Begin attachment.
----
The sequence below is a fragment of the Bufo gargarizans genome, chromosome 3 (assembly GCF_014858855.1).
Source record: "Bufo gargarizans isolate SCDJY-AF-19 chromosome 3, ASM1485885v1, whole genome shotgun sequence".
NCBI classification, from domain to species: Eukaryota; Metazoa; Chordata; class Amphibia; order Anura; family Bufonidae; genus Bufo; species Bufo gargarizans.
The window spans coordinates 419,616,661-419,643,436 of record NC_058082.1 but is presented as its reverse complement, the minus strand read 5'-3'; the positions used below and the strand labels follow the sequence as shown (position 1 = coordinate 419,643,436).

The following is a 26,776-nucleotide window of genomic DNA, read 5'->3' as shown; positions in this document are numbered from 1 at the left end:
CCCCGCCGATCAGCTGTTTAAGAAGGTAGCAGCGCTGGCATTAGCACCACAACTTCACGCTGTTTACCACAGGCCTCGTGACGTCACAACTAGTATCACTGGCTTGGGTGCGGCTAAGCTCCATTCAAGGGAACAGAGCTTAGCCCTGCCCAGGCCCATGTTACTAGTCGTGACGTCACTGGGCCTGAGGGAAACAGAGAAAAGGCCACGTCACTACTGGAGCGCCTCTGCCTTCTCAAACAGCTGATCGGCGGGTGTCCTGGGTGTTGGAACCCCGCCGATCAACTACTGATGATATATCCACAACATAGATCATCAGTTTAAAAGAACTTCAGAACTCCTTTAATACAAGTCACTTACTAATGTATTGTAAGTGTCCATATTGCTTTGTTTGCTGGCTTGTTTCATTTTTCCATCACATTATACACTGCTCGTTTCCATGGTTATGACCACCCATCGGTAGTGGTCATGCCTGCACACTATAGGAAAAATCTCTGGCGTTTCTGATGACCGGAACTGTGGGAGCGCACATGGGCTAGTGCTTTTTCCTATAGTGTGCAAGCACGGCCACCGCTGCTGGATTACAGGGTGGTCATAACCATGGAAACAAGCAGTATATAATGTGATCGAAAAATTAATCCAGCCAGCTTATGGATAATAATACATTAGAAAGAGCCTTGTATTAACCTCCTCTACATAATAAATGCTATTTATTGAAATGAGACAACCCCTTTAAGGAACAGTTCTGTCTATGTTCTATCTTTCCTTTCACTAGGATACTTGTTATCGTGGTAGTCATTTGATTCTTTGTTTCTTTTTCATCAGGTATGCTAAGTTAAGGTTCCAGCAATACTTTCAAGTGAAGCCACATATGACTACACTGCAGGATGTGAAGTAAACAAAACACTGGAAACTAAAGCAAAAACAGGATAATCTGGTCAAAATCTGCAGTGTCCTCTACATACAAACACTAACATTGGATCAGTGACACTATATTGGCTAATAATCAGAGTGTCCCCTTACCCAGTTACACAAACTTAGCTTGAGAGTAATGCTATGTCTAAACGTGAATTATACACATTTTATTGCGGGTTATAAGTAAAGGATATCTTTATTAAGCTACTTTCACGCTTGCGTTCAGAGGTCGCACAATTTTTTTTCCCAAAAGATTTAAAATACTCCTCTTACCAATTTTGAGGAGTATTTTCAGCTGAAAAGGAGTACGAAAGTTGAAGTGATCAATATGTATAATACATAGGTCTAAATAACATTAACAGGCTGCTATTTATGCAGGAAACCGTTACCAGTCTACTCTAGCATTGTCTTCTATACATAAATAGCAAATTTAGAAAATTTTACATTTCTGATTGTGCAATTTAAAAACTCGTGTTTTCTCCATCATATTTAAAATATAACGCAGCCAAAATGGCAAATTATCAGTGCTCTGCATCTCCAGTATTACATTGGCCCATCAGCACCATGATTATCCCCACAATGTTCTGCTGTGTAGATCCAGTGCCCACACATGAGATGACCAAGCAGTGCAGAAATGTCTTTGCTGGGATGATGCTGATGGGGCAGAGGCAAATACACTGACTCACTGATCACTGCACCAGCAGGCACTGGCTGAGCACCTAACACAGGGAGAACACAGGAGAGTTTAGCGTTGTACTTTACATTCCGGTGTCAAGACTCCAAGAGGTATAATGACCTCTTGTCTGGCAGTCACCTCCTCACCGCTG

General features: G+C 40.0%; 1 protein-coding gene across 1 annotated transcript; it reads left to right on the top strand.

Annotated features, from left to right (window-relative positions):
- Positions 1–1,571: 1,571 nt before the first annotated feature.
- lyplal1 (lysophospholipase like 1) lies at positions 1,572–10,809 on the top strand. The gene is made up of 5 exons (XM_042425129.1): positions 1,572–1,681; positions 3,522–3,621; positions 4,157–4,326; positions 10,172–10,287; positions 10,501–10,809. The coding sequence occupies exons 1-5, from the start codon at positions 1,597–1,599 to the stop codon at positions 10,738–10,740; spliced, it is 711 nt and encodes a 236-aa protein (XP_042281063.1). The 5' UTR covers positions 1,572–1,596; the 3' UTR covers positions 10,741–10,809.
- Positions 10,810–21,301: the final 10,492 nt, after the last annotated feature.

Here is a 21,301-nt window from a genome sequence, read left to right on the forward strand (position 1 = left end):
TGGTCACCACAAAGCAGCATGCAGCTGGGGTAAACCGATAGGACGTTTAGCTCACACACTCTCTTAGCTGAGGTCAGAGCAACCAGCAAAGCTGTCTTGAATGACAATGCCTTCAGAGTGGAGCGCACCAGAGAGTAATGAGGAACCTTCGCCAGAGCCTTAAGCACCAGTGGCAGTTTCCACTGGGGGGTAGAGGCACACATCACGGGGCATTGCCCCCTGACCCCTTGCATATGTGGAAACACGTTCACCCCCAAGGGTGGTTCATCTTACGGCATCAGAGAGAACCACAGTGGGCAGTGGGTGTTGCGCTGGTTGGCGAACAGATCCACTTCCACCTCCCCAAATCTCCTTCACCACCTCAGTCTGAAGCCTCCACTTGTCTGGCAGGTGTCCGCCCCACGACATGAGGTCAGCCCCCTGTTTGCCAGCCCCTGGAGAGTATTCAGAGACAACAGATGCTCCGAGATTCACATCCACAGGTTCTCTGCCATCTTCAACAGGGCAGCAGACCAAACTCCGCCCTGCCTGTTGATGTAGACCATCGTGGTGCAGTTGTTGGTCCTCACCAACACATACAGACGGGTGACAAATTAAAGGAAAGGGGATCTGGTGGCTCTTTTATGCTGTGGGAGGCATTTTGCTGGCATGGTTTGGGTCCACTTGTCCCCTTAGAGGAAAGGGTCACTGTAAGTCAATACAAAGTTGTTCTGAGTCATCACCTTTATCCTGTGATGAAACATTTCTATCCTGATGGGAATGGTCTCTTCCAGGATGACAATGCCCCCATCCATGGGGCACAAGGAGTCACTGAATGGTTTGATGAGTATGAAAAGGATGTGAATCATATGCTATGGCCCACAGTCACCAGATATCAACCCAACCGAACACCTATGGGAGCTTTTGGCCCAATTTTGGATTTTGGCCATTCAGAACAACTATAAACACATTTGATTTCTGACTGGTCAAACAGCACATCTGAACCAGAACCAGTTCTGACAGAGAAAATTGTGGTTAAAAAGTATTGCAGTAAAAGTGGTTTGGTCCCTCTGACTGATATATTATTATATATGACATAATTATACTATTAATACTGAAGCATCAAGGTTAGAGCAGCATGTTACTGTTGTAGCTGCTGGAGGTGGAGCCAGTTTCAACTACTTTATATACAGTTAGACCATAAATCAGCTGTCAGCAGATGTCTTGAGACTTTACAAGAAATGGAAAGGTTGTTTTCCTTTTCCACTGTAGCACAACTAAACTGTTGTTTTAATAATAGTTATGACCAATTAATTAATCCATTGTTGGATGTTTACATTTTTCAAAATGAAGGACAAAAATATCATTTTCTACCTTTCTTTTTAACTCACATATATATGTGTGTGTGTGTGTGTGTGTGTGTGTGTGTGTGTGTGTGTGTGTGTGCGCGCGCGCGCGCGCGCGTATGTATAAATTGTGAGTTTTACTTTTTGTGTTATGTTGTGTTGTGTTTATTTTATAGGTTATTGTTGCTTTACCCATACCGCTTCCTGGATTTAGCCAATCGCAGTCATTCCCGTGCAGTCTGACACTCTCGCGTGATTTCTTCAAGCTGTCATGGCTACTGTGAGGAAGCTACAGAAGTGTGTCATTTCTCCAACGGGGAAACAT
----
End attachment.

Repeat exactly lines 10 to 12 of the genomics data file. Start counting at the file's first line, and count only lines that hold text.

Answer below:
- lyplal1 (lysophospholipase like 1) lies at positions 1,572–10,809 on the top strand. The gene is made up of 5 exons (XM_042425129.1): positions 1,572–1,681; positions 3,522–3,621; positions 4,157–4,326; positions 10,172–10,287; positions 10,501–10,809. The coding sequence occupies exons 1-5, from the start codon at positions 1,597–1,599 to the stop codon at positions 10,738–10,740; spliced, it is 711 nt and encodes a 236-aa protein (XP_042281063.1). The 5' UTR covers positions 1,572–1,596; the 3' UTR covers positions 10,741–10,809.
- Positions 10,810–21,301: the final 10,492 nt, after the last annotated feature.

Here is a 21,301-nt window from a genome sequence, read left to right on the forward strand (position 1 = left end):